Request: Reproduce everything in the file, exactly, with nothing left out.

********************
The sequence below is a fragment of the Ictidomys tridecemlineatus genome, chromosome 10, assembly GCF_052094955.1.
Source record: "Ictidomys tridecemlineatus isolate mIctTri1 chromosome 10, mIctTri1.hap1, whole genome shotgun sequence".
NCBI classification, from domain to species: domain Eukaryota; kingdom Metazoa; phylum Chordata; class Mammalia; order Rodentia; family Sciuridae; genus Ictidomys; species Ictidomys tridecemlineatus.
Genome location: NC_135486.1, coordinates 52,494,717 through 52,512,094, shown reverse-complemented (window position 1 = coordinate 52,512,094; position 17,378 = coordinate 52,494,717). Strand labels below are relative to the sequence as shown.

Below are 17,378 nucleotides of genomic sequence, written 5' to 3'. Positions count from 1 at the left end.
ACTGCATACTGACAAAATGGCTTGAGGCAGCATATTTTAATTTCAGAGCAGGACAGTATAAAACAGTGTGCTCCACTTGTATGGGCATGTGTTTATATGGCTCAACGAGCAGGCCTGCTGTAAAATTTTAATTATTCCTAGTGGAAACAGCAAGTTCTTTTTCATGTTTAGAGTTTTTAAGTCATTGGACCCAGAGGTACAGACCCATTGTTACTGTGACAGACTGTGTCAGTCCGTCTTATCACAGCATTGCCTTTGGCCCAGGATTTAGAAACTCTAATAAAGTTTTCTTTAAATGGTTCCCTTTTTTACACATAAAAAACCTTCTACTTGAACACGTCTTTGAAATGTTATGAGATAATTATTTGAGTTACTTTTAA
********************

The sequence below is a fragment of the Ictidomys tridecemlineatus genome, chromosome 10, assembly GCF_052094955.1.
Source record: "Ictidomys tridecemlineatus isolate mIctTri1 chromosome 10, mIctTri1.hap1, whole genome shotgun sequence".
NCBI classification, from domain to species: domain Eukaryota; kingdom Metazoa; phylum Chordata; class Mammalia; order Rodentia; family Sciuridae; genus Ictidomys; species Ictidomys tridecemlineatus.
Genome location: NC_135486.1, coordinates 52,494,717 through 52,512,094, shown reverse-complemented (window position 1 = coordinate 52,512,094; position 17,378 = coordinate 52,494,717). Strand labels below are relative to the sequence as shown.

Below are 17,378 nucleotides of genomic sequence, written 5' to 3'. Positions count from 1 at the left end.
ACTGCATACTGACAAAATGGCTTGAGGCAGCATATTTTAATTTCAGAGCAGGACAGTATAAAACAGTGTGCTCCACTTGTATGGGCATGTGTTTATATGGCTCAACGAGCAGGCCTGCTGTAAAATTTTAATTATTCCTAGTGGAAACAGCAAGTTCTTTTTCATGTTTAGAGTTTTTAAGTCATTGGACCCAGAGGTACAGACCCATTGTTACTGTGACAGACTGTGTCAGTCCGTCTTATCACAGCATTGCCTTTGGCCCAGGATTTAGAAACTCTAATAAAGTTTTCTTTAAATGGTTCCCTTTTTTACACATAAAAAACCTTCTACTTGAACACGTCTTTGAAATGTTATGAGATAATTATTTGAGTTACTTTTAA